How Our Leaders Can Help Us Live in an Age of Climate Crisis
In this opinion piece, James Dilley explores how our governments could revolutionise green incentives to help us live better lives.
What does the word ‘incentive’ mean to you? It’s not thrown around much in conversation, but it’s at the heart of everything we do.
Everyone needs a reason to do stuff. From questions as fundamental as why we get out of bed in the mornings to why we exercise, the concept of reward hangs over us every day.
In economic life, there’s a common assumption that money and growth should incentivise us to work productively. For many, it makes sense; the prospect of a pay rise or bonus spurs workers around the world to work for their bosses.
Yet, as we explored earlier this month, it’s not clear that monetary rewards are the best way to provide incentives that allow us to flourish.
In a world increasingly under strain from human activity, our reasons to keep on truckin’ have become a question of existential importance. It is no longer radical to suggest that we will have to seriously evaluate them soon if we don’t want Earth to look like a paler imitation of Venus in the future.
To help us along this path, we should start asking our governments to incentivise greener living.
After all, we are only human; we need to see and feel the rewards for our behaviour. That’s something ingrained in us as soon as we start crawling. We need to be patted on the head. Sometimes, we need treats.
Everyone functions like this in some way - whether or not we are motivated by money, compliments or the buzz that comes with personal achievement. We must recognise this trait in ourselves and then demand that our leaders legislate for it.
So, faced with collapsing ecosystems and soaring global temperatures, how could our leaders respond?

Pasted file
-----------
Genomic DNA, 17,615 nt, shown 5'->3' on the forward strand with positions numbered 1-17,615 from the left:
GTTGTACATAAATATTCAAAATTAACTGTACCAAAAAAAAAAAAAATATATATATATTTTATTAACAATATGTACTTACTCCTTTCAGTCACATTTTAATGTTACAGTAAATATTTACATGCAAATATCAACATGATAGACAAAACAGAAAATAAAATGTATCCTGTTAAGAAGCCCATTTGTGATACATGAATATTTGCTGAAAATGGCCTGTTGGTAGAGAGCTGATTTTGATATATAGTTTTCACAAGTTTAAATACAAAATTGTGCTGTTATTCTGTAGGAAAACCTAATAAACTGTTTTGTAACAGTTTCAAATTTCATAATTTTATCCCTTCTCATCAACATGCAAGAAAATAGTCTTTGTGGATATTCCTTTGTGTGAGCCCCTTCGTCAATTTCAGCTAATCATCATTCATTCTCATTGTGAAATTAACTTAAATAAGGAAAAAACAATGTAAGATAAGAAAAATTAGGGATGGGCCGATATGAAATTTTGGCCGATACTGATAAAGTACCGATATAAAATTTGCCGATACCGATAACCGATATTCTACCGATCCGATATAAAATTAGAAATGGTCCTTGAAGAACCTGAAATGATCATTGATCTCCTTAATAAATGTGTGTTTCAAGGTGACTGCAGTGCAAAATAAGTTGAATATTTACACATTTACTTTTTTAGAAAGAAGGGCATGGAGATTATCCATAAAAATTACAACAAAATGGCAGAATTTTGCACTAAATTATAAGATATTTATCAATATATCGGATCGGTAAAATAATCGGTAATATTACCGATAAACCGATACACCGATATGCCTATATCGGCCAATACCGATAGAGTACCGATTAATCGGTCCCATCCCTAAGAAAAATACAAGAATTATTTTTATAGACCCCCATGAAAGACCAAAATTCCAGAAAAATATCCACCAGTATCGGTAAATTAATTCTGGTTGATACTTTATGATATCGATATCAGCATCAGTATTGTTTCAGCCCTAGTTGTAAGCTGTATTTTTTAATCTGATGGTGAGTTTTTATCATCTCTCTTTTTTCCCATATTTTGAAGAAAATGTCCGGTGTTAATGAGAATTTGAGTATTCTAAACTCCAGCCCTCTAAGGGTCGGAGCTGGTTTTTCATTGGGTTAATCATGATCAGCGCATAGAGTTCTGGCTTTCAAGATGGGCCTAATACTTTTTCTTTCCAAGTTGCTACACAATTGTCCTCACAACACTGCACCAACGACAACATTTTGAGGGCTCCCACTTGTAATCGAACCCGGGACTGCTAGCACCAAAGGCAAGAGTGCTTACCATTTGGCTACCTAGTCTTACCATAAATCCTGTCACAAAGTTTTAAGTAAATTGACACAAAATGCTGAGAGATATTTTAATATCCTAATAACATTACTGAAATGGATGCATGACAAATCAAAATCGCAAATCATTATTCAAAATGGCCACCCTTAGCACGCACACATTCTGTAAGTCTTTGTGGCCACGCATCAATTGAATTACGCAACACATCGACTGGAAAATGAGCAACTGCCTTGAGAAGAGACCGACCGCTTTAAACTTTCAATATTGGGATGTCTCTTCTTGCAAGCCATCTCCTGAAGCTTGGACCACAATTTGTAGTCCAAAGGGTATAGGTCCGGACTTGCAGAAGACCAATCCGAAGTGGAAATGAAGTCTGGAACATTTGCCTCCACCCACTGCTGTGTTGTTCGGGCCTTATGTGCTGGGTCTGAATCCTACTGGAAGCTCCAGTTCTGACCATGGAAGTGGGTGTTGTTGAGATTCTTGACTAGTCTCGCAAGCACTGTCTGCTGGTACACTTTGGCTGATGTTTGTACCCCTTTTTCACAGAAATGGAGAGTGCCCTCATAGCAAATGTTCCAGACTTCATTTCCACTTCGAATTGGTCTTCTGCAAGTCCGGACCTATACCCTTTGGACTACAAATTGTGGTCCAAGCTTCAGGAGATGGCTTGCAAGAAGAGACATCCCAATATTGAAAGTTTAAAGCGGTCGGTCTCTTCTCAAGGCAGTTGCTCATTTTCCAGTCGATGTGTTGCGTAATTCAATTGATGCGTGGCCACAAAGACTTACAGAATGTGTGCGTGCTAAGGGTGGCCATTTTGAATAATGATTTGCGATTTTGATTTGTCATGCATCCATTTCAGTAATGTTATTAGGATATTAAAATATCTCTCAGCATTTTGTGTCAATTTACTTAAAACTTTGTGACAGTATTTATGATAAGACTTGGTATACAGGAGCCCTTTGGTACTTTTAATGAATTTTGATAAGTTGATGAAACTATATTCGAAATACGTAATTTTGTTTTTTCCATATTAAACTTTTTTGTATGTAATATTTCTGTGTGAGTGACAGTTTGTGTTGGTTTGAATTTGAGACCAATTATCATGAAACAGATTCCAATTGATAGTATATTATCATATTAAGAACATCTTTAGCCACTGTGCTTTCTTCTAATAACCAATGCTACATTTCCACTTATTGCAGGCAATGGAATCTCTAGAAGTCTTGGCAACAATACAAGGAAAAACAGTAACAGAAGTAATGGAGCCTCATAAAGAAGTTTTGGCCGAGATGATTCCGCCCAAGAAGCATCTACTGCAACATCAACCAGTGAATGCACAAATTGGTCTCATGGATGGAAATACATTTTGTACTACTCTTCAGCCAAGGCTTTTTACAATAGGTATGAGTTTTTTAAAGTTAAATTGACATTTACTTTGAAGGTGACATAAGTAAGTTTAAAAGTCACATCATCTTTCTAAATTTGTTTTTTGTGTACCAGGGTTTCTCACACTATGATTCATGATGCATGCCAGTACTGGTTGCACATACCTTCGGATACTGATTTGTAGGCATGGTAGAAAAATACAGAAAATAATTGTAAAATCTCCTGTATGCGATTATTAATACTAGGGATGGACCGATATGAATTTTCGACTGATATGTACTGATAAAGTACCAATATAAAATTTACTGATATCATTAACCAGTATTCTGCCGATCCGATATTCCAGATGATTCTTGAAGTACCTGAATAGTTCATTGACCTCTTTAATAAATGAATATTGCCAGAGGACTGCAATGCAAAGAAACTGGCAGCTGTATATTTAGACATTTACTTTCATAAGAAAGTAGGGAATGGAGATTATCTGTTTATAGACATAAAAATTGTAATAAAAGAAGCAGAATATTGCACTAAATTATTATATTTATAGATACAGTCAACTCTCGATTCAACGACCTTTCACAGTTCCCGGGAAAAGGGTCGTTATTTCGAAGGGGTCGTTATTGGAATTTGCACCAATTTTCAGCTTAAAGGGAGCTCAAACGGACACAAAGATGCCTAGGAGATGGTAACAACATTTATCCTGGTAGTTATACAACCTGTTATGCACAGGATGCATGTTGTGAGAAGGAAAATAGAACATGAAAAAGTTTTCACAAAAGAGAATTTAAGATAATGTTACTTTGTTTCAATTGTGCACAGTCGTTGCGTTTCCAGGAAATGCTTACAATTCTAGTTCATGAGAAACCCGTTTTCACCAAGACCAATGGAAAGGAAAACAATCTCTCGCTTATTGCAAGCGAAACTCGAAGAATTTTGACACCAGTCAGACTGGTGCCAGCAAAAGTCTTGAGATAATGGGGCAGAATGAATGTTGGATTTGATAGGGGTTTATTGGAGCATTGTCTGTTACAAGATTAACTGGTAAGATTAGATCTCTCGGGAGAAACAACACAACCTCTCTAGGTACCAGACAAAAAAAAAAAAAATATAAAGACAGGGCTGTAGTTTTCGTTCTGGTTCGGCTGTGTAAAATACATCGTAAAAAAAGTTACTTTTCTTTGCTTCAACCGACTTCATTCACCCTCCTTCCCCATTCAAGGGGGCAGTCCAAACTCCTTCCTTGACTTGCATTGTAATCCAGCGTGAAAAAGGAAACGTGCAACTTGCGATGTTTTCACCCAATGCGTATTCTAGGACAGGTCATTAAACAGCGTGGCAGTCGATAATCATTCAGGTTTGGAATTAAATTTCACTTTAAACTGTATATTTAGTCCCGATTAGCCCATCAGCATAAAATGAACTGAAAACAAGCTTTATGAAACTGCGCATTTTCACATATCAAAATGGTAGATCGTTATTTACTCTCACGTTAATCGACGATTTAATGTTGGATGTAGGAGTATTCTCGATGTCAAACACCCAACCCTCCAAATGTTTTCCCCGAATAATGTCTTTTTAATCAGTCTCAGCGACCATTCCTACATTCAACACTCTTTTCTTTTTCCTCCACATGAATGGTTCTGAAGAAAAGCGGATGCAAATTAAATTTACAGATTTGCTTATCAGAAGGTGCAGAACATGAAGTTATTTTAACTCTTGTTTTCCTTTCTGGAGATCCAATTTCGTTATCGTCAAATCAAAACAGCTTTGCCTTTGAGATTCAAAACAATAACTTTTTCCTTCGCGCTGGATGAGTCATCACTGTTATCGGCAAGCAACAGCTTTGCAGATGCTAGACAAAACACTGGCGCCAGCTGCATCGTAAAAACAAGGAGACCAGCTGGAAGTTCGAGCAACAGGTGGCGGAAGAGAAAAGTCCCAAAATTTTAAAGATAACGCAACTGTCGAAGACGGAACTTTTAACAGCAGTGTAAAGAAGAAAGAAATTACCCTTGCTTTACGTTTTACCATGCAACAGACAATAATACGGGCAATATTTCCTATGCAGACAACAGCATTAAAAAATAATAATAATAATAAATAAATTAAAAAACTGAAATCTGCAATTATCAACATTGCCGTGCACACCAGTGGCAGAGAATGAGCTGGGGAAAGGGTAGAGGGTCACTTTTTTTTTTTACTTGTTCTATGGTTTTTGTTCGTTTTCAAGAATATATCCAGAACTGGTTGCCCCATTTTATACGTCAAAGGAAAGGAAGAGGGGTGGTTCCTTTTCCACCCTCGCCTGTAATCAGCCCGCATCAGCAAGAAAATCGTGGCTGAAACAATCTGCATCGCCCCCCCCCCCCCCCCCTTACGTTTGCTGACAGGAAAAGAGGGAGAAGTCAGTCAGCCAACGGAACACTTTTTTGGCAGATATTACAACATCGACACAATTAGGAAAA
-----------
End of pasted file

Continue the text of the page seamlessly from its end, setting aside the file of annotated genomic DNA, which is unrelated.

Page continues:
Money for nothing
One way could be to incentivise the recycling of consumer goods. Germany was very successful in pioneering a bottle and can deposit scheme back in 2003, which gives you money for sending your Coke carriers back to the manufacturing plant. The UK government has taken this scheme as inspiration, rolling out its own infrastructure to combat the rising tide of plastic pollution in our fields, streets and waterways.
So why not take this principle further? For example, the government could pay a much higher incentive to those who purchase electric-powered vehicles over those which run on diesel and petrol. Current subsidies are insufficient and limited in range; as long as seeing a Tesla or Nissan Leaf still warrants a head-turn, the government is not doing enough.
Conversely, the government could also incentivise the disuse of certain polluters - perhaps by placing a heavy tax on oil-guzzling SUVs in towns and cities. Why do you need a Range Rover in Covent Garden anyway? Get yourself a bike.
I apologise if this comes across a little harsh, but, if you hadn’t noticed, it’s 18 degrees outside.
That’s double what you’d expect the temperature be right now. Can you imagine if we get a 40 degree summer in a country where air conditioning is still a novelty?
Greening the concrete jungle
Aside from polluting technology, we could also incentivise people in towns and cities to make the place greener, helping out the insects and animals that are dying off at a higher rate than ever before in modern human history.
For example, the council could reward homeowners who grow a variety of plants and flowers in their drives and gardens. Perhaps they could run competitions for the greenest street, where the winner gets some kind of prize. Not only could that bring atomised urban communities together, united in a common goal, but it would also make your home more liveable.
They could also ban the use of toxic chemicals and pesticides everywhere, while limiting the construction of biosphere-destroying commercial projects, like countryside golf courses.
Again, I’m sorry if you’re an SUV-driving golfer. I’m not trying to pick on you, promise...
Look - we don’t have to stop doing all the things we enjoy. After all, we need a reason to get out of bed in the morning.
It’s just that we’re currently doing these fun things in an unsustainable way. It’s time we started living smarter - so we can all have fun in harmony with the natural world.